The objective of this research is to enable more effective design and use of virtual worlds. Virtual worlds are important in many domains, including architecture, education, medicine, simulation, and training. However, when compared to the real world, virtual worlds are hard to move through effectively, and pose challenges to effective navigation. If virtual worlds are going to be widely deployed – particularly for applications in education, training, and simulation – then these problems must be solved. This work will generate essential discoveries improving the process of wayfinding (orienting and navigating from place to place) and locomoting through immersive virtual worlds. It thus provides a critical and synergistic complement to the recent advent of low-cost commodity-level virtual reality equipment.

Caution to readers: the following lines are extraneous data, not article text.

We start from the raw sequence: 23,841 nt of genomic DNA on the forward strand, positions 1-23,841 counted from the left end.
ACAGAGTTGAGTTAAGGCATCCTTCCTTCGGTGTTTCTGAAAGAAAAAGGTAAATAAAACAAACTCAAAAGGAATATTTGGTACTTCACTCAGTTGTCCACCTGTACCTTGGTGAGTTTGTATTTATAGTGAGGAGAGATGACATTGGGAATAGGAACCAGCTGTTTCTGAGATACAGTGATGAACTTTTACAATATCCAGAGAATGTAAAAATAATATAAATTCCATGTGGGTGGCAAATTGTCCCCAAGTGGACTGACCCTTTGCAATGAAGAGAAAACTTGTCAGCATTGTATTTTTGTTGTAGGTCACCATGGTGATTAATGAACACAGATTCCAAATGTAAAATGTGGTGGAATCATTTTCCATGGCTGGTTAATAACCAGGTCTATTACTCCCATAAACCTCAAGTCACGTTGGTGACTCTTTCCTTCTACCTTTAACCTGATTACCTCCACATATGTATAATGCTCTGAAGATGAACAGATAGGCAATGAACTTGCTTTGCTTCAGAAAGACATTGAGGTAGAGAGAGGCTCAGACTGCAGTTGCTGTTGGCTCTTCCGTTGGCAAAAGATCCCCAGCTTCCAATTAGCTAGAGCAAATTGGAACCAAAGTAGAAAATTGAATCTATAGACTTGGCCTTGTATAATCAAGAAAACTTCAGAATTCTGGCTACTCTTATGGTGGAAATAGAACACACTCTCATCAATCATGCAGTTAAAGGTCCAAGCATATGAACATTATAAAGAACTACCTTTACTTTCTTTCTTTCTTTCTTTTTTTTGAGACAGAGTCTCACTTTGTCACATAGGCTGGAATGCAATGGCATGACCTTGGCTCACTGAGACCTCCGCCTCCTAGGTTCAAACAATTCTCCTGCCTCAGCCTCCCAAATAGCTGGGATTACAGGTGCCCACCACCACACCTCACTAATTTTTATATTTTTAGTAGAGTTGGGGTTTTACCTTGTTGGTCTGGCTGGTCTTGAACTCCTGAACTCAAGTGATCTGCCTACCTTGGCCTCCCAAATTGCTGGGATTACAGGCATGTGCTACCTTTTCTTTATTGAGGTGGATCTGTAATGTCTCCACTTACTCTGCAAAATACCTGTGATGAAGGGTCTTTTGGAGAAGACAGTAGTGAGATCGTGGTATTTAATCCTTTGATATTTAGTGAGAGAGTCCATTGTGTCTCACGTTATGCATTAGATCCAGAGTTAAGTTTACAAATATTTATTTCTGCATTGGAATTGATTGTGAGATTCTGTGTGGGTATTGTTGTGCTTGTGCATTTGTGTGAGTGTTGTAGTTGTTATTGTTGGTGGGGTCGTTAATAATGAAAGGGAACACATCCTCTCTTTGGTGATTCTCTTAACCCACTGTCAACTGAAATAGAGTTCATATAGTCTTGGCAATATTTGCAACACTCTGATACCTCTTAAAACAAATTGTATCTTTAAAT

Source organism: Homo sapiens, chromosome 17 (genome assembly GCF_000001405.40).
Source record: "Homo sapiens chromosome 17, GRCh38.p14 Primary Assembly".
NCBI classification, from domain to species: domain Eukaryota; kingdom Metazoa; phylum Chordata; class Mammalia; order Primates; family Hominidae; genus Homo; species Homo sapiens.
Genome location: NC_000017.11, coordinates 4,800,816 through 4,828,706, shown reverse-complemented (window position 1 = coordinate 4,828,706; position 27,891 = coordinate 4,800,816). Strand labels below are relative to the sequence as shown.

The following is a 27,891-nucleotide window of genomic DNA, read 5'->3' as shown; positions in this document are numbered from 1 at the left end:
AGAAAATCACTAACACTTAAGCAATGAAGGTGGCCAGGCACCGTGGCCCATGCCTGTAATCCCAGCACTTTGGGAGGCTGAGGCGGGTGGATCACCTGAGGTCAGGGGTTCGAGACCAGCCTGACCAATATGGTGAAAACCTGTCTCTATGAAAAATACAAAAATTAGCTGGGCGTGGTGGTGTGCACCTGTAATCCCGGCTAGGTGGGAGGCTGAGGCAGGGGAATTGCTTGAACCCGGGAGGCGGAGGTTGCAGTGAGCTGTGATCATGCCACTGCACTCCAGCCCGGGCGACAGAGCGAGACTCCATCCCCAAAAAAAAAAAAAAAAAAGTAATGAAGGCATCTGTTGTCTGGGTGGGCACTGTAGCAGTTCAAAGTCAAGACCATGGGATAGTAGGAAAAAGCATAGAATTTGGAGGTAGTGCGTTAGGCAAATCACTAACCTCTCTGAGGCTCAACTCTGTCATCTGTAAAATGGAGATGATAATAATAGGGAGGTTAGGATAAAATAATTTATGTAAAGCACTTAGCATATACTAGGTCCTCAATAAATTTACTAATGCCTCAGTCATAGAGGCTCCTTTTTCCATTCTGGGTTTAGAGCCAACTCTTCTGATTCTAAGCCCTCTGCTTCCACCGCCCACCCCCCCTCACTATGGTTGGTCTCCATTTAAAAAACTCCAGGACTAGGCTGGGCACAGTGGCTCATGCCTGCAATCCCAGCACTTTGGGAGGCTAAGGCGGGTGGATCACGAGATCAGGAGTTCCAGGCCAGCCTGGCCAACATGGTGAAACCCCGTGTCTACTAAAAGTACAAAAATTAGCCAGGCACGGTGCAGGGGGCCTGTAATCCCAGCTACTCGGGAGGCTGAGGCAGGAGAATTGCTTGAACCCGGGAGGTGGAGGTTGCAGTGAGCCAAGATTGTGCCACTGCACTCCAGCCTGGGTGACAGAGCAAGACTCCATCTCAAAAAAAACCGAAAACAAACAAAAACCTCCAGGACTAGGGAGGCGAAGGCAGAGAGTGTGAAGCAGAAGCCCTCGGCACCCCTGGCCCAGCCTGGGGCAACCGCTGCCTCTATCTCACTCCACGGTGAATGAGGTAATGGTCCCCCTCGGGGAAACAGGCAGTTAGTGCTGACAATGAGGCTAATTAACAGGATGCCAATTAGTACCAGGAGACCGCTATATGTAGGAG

This research is multi-disciplinary and employs methods from computer science, cognitive science, and geographical information science in accomplishing these objectives. A transformation of wayfinding and navigation for large immersive virtual worlds can be accomplished by studying locomotion modes in conjunction with the spatial characteristics of virtual worlds and individual differences and abilities of the users of the virtual environments. In this work, virtual worlds are described and analyzed in terms of their connectivity, visual access, and integration using formal measures summarized as space syntax. Likewise, individuals traveling through virtual worlds may navigate and reason about space quite differently, and these differences can be quantified and measured. The goal is to develop locomotion modes that take into account both characteristics described by space syntax and individual attributes of users. Truly effective design and use of virtual worlds depend on an understanding of how an individual’s abilities relate to the characteristics of the virtual world and the mechanisms for moving about in them. This interdisciplinary approach examines wayfinding and navigation in a multi-factor way, combining a focus on locomotion modes, a focus on spatial syntax (characteristics) of the virtual world, and a focus on the abilities and differences of individual users. In addition to improving the design and use of virtual worlds, this work will impact multiple disciplines: it not only advances computer graphics and virtual reality, but also informs the fields of cognitive science and geographical information science.